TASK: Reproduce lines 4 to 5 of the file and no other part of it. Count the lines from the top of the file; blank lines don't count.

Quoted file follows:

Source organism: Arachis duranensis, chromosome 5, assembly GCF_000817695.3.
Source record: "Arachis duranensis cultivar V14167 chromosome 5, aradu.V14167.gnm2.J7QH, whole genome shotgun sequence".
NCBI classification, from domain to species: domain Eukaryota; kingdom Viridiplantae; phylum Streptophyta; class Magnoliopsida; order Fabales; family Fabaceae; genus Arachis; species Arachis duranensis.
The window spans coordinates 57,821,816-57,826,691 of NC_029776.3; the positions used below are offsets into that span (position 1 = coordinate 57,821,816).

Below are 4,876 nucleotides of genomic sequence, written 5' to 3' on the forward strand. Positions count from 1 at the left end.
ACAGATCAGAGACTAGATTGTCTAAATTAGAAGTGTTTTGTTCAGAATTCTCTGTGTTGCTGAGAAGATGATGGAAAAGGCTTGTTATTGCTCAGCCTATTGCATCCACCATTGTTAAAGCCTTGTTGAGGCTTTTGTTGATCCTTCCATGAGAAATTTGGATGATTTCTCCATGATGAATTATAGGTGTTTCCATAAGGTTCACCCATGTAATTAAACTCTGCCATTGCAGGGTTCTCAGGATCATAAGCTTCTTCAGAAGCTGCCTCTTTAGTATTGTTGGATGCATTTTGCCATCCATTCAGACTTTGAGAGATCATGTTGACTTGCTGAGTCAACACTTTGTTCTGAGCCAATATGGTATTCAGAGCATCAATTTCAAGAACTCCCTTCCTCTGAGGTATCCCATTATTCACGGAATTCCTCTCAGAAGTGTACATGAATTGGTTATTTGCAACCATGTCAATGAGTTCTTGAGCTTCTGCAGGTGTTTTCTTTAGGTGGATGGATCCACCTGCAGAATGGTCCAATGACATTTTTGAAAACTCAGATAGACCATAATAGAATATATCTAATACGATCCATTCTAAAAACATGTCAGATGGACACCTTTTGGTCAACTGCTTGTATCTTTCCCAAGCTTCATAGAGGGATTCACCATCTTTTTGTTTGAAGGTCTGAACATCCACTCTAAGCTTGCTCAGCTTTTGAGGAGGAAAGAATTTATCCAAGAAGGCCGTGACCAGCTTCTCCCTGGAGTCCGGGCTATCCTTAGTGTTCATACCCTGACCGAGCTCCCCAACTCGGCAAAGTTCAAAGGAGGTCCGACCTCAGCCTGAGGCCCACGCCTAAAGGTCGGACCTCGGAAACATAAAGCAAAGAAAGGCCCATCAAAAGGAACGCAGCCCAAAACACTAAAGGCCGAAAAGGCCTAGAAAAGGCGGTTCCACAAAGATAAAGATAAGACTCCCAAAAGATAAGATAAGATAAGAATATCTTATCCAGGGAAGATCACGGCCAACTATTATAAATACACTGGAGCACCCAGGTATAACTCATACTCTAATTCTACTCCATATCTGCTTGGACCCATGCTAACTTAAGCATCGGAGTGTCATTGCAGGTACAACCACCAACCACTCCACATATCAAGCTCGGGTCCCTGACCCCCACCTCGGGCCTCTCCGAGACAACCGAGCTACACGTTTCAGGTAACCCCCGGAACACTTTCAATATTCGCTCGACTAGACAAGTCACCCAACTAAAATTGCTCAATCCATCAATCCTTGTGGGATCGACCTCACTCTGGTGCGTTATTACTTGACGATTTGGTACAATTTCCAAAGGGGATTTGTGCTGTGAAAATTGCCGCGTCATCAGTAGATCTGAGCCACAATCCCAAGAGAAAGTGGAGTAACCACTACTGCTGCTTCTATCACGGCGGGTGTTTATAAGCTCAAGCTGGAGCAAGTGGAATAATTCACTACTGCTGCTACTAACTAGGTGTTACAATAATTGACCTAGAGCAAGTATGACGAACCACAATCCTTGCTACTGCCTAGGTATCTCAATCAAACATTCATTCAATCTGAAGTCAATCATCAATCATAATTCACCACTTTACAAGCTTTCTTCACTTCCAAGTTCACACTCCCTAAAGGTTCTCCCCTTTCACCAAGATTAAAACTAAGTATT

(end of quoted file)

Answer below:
The window spans coordinates 57,821,816-57,826,691 of NC_029776.3; the positions used below are offsets into that span (position 1 = coordinate 57,821,816).

Below are 4,876 nucleotides of genomic sequence, written 5' to 3' on the forward strand. Positions count from 1 at the left end.